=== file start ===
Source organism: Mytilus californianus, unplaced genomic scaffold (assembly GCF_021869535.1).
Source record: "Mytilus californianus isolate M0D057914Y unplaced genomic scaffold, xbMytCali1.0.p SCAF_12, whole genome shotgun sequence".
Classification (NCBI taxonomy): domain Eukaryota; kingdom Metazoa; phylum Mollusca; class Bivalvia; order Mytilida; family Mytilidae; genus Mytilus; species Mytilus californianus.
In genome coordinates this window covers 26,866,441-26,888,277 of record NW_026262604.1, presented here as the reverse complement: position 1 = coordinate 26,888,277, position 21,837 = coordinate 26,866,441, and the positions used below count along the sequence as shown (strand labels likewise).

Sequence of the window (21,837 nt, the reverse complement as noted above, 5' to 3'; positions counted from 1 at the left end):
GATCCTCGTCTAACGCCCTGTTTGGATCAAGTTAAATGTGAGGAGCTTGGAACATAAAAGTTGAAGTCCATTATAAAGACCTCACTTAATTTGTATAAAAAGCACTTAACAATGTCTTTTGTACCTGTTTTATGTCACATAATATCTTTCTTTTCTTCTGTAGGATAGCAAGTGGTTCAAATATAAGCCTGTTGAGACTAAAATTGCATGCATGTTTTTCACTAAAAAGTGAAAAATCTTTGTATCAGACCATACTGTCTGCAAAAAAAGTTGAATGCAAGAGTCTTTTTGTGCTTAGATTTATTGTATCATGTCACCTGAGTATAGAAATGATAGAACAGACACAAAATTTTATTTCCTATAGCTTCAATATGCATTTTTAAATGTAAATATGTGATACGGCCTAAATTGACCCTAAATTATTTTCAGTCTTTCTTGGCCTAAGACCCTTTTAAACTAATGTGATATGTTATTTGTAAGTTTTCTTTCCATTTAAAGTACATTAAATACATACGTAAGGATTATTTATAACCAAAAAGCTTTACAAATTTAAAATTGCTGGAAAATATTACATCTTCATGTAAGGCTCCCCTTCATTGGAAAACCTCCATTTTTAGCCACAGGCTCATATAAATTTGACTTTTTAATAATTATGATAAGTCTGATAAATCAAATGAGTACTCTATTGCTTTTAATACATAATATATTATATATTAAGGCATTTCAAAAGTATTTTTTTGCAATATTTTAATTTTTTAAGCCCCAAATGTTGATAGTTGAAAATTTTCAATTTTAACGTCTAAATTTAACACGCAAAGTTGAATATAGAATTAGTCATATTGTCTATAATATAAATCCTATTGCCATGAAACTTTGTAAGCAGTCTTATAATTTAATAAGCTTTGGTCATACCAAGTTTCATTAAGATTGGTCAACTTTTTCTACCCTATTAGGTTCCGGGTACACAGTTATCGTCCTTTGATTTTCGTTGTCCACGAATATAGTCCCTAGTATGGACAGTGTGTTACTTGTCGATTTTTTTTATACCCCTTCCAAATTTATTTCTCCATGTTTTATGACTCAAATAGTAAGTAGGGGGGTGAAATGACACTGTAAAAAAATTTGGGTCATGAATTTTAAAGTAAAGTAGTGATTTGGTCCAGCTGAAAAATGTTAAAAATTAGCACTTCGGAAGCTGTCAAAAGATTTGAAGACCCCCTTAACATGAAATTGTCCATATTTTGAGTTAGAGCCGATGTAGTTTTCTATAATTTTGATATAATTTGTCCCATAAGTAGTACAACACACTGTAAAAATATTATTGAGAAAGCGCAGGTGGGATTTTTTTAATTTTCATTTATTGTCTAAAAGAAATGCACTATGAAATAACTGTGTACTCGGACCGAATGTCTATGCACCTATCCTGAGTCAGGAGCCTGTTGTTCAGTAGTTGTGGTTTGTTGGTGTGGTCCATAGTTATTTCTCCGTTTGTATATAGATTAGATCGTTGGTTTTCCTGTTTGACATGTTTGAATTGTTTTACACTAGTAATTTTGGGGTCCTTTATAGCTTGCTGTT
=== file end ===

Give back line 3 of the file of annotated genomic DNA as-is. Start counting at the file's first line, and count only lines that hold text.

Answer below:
Classification (NCBI taxonomy): domain Eukaryota; kingdom Metazoa; phylum Mollusca; class Bivalvia; order Mytilida; family Mytilidae; genus Mytilus; species Mytilus californianus.